Here's the standard way of deriving the entropy of the ideal gas (see e.g. here):

$$

dQ=dU+PdV=C_VdT+\dfrac{NkT}{V}dV

$$

$$

dS = \dfrac{dQ}{T}

$$

Integration of the latter gives the correct result. Note that nobody ever says here $“\text{consider a particular process, say isochoric}"$. The equation is written for an arbitrary reversible process.

Here's how the analogous thing is done for the photon gas (see e.g. here). $“\text{Consider an isochoric process. Then, } dU=TdS"$, and, so,

$$

dS = \dfrac{dU}{T}

$$

and so on.

Now, my question about these derivations is very simple.

Why can't we consider an isochoric process in the first case, in order to get $dS=dQ/T=dU/T$? Then, in analogy with the second case, we should throw away the last term in the first equation.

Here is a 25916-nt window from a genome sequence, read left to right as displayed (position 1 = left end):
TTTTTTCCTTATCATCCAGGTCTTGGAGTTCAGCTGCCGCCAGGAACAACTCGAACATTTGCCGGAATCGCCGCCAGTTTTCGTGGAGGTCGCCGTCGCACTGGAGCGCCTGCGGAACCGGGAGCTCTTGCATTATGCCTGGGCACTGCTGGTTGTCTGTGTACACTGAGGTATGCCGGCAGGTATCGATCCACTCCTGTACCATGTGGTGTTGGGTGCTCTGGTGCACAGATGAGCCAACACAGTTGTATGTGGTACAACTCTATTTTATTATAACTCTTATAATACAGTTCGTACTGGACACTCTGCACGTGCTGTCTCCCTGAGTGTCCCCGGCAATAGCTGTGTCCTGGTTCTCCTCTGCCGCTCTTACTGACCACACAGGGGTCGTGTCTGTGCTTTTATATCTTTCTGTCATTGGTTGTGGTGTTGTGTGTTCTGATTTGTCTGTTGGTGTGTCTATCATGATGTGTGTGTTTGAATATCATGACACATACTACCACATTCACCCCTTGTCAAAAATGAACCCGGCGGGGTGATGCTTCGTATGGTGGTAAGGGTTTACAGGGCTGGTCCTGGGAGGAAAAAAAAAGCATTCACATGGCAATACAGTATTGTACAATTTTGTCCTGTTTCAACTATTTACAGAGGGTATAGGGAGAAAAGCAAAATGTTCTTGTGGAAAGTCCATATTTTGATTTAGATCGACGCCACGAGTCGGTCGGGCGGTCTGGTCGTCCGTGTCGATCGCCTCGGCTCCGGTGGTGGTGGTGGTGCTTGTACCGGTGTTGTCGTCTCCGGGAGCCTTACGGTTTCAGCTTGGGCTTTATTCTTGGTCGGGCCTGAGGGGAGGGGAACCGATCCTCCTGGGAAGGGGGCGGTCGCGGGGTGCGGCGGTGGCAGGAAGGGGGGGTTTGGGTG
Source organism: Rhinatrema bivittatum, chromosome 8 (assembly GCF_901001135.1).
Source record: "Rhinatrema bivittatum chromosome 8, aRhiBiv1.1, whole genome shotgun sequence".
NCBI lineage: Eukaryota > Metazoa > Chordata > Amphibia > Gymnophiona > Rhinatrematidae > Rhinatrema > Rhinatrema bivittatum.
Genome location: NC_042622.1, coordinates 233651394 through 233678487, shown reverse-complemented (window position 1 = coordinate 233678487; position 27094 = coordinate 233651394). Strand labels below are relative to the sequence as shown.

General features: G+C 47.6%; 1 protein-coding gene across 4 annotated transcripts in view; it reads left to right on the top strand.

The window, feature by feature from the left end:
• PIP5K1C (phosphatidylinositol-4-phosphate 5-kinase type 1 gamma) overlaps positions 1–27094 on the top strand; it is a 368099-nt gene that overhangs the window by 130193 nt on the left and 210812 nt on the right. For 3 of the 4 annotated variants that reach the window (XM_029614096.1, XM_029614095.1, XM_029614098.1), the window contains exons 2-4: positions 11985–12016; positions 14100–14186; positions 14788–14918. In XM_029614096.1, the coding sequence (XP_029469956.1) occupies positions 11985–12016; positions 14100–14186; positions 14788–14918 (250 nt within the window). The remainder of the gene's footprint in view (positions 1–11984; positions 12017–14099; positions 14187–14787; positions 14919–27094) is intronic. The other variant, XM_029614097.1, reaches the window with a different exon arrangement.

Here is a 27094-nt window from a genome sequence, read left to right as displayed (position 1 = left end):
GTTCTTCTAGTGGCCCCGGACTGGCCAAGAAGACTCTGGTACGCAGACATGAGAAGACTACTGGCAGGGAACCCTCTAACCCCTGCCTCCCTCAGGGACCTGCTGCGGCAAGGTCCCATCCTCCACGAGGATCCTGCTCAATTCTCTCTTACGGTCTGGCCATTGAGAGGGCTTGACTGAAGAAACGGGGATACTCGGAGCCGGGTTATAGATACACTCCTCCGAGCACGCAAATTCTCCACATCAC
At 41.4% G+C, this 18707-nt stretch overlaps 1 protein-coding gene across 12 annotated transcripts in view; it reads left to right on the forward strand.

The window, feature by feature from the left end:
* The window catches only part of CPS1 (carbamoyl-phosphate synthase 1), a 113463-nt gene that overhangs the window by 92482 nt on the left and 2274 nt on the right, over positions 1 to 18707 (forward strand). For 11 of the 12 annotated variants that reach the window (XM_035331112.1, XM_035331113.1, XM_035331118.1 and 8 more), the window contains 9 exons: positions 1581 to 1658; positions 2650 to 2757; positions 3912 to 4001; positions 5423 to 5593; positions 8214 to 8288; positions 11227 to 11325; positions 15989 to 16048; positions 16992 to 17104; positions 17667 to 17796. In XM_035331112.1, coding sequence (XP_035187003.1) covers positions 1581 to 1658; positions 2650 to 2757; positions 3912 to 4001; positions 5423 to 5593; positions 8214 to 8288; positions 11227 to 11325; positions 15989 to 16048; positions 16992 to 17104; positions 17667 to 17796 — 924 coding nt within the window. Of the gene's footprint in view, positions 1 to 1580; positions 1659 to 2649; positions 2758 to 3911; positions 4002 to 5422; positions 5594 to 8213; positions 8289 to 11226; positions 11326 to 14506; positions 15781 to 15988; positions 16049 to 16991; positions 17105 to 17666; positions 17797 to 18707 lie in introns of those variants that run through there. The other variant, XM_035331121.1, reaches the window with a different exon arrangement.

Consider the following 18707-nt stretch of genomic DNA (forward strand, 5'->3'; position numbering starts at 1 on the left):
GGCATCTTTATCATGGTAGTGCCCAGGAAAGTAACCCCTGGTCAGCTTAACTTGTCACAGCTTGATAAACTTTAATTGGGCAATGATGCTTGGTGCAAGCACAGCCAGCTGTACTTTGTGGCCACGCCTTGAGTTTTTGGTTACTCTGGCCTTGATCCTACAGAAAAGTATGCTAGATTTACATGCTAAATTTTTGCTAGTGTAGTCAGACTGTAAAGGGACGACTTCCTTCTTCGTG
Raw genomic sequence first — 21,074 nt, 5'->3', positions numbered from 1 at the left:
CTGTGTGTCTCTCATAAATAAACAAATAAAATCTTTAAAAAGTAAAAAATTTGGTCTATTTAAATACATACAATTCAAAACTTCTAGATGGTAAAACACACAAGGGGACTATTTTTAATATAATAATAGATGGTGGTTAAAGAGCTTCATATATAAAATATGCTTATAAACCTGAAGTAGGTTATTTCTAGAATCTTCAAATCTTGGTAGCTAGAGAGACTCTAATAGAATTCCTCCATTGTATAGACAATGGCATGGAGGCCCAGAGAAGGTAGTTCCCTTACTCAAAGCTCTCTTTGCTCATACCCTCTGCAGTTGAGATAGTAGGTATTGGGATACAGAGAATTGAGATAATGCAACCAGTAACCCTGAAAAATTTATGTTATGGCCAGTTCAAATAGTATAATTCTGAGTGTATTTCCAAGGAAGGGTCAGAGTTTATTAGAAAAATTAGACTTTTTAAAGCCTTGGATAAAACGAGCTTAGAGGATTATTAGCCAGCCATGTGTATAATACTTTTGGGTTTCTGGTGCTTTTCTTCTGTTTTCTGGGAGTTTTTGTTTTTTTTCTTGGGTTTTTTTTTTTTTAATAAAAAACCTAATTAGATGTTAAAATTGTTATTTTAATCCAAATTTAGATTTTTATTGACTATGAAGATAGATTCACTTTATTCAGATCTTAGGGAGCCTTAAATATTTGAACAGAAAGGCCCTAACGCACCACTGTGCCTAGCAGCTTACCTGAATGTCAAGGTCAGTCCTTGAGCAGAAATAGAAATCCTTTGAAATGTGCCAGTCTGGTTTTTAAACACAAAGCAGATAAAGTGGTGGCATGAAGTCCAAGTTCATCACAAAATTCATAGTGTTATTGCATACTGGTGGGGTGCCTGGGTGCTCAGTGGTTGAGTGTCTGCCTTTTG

Or do the opposite, and follow the steps of the first derivation in the second case, is order to get $dQ = dU + PdV$? Then, we should add another term in the numerator of the last equation.

What am I missing??

## Best Answer

Your book gives $U=aVT^4$ and $P=a\frac{T^4}{3}$. So, $$TdS=dU+PdV=4aT^3VdT+aT^4dV+aT^4dV/3=4aT^3VdT+\frac{4}{3}aT^4dV$$or $$dS=4aT^2VdT+\frac{4}{3}aT^3dV=d\left(\frac{4}{3}aVT^3\right)$$So, $$S=\frac{4}{3}aVT^3$$The question is: why does integrating dU/T at constant T also work for giving the entropy. Well, since P is independent of V, we have from the Maxwell relation $$\left(\frac{\partial S}{\partial V}\right)_T=\left(\frac{\partial P}{\partial T}\right)_V=\frac{4}{3}aT^3$$This is a function only of temperature. So S is directly proportional to V. So both U and S are directly proportional to V, which enables us to factor out the V (which is equivalent to saying that we can integrate dU/T at constant V to get S).